Posted by Georgianne Holland on Apr 09, 2020 in Mindfulness, Self-Care, Self-Talk
Before we talk about self-awareness, let’s talk about maps. I imagine that you’ve used maps successfully on many journeys. Maps are more digital than paper these days, yet they still help us reach our destination. The first step in using a map is to find where you are and point to that place with your finger. This is my analogy for self-awareness…
“You can’t navigate from there to here if you don’t know where you are.” ~ Mary Pipher in her book, Women Rowing North
All of this talk of maps and navigating brings us to the topic of self-awareness.
Having a strong sense of ourselves and our own needs is a vital life skill. Mastering this skill requires that we pay attention to our compassionate inner voice and value our well-being.
Many women tell me that their inner voice and well-being has been dictated by others. Can you think of people, institutions, or cultural pressures in the past that taught you to think, feel, and behave in ways that were convenient to them?
Many of the women I talk to in my role as holistic health coach ask me questions about a chronic illness. The lifestyle of their past has built a dysfunction in their body, they tell me. They may become more self-aware as their new reality of illness settles in. The more they understand their body and their past, they can experience dramatic thoughts about “failing at self-care”. Sometimes they look for dramatic rules and regulations to follow that will solve their chronic illness and teach them to do better by themselves.
Can you relate? Perhaps others you know and love have a chronic illness. There are many ways to heal, or at least to begin the healing process. And an assertive list of rules and regulations might have been one of the options you found when you shopped around for a healing solution. But I need to make sure you realize that the “right way” for you to heal needs to feel good to you, in your gut, and in the middle of the night, at this particular time in your life.
And I need to make sure you realize that your happiness is like medicine.
“When I realized that life can never be perfect, I understood that it’s our thoughts that make us happy and not what life gives us…if we were computers, we would say that happiness is our default setting. People think happiness is something you can search for, and find, but it’s [already] in us.” ~ Mo Gawdat in his article My Biggest Illusion Was Control
All of us who are interested in thriving can use compassionate self-awareness to see ourselves with clear eyes.
We can see ourselves as a person in a transitioning process–changing and growing over time. When we use our kind eyes to look at ourselves, it is easy to see that Rules and Commandments imposed upon us by others on the topic of “how to become well” are not typically sustainable.
I believe in your ability to learn to support yourself in every stage of your life using self-respect and self-care. If I had one wish for you, it would be that you feel so firm in your right to change and grow in Your Own Manner, that anyone who tries to impose restrictive regimens on you, filled with “shoulds or oughts”, would be recognized as unhelpful and therefore, none of your business.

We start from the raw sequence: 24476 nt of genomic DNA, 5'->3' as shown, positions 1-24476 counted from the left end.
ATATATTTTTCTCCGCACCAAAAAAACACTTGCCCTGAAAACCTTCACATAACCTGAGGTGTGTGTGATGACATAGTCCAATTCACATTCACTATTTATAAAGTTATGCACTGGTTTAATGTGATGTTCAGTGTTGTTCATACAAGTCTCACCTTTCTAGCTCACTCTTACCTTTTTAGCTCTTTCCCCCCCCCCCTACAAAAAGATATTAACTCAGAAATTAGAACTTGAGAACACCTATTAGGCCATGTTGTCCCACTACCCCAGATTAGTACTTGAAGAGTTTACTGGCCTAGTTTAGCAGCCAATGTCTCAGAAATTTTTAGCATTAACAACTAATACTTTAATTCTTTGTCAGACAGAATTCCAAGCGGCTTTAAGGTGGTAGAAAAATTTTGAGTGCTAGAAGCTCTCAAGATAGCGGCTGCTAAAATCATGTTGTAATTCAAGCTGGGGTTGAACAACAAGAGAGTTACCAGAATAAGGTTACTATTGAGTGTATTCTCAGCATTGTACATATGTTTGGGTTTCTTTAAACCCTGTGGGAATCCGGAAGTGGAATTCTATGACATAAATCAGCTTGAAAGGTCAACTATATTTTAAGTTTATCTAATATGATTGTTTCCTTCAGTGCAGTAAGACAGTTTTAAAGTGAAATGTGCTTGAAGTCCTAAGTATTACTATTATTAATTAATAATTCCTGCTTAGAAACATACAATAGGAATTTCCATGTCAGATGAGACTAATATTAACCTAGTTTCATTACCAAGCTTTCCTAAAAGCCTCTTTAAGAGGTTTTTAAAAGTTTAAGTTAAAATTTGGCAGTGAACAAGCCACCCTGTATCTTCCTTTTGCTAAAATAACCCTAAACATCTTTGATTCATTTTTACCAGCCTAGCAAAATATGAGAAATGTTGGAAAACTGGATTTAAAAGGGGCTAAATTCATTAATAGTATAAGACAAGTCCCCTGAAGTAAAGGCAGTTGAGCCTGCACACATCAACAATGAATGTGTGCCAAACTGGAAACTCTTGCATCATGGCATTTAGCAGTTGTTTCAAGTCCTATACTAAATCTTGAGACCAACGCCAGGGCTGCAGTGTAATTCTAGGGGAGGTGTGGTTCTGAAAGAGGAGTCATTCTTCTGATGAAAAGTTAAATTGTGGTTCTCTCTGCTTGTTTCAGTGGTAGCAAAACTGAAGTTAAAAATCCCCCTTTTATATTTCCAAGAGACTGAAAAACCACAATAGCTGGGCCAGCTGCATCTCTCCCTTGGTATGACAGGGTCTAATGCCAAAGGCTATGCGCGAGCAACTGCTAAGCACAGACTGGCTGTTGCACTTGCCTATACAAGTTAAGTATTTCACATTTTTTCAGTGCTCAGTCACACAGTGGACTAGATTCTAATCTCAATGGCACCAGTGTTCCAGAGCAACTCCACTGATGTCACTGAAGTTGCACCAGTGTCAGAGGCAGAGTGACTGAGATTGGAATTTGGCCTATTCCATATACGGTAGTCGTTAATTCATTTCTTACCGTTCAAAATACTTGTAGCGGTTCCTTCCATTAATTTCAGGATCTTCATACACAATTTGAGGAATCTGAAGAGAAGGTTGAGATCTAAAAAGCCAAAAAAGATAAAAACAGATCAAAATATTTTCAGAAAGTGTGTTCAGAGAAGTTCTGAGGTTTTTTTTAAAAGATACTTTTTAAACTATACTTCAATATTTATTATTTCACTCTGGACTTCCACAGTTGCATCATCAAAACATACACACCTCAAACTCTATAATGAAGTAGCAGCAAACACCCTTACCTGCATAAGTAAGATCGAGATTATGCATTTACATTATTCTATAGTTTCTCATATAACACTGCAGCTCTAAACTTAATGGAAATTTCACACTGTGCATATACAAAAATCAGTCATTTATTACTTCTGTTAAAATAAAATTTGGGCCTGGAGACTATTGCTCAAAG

Supporting ourselves with compassion is like building a muscle. Or, it’s like learning new sheet music for the xylophone. We need to practice. We need to repeat, repeat, rethink, and repeat. Many women seeking wellness practice compassionate self-awareness through mindfulness meditation, guided meditation, or walking meditation. Do you like to practice mindfulness meditation?
We can talk to friends or therapists about our struggles. Or, we can participate in groups, such as women’s groups or church groups, that foster positive self-awareness. Some people journal and meditate. We can read psychology books or, my personal favorite, we can simply walk or sit and think.
Many people are finding their way to mindfulness meditation as a stress-relief tool.
Maybe that’s you? Others would prefer to follow the rituals of their specific religious tradition and find great comfort in those practices. Others still believe that communing with nature and walking in the forest or near water is their best option for relaxing their body and mind. They find the right space to reflect on their inner life. Whichever method works for you, I recommend that you find a way, in your own manner, to relax your body, mind, and spirit.
Compassionate Self-Awareness might be a new skill for you.
Many of my coaching clients tell me that they’ve spent the last 4-5 decades of their lives letting negative self-talk keep them “in line”. Maybe you feel that way, too. They tell me that they are determined to be the person their parents wanted. Or fit the mold of society as they understood it. I’ve certainly given myself some harsh criticism when my life journey felt stuck, or when I thought I might be judged. That technique has never truly helped me. Have you ever experienced the desired outcome by being hard on yourself?
I imagine that you are having some good times and some bad times as you take on whatever obstacles you find on your journey to wellness. And like life, there are ups and there are downs. I encourage you to focus on the good you are doing today on your wellness journey! For instance, you’re reading this message from a kind coach, and you could decide to CELEBRATE your effort and whistle a happy tune. I mean, you could. You could do that.
And that just might help you use self-awareness to make tomorrow another day to celebrate!
Here’s a cheer to all those who take a moment to be proud of how far they’ve come on a road less traveled. Good for you! I’m here for you every step of the way.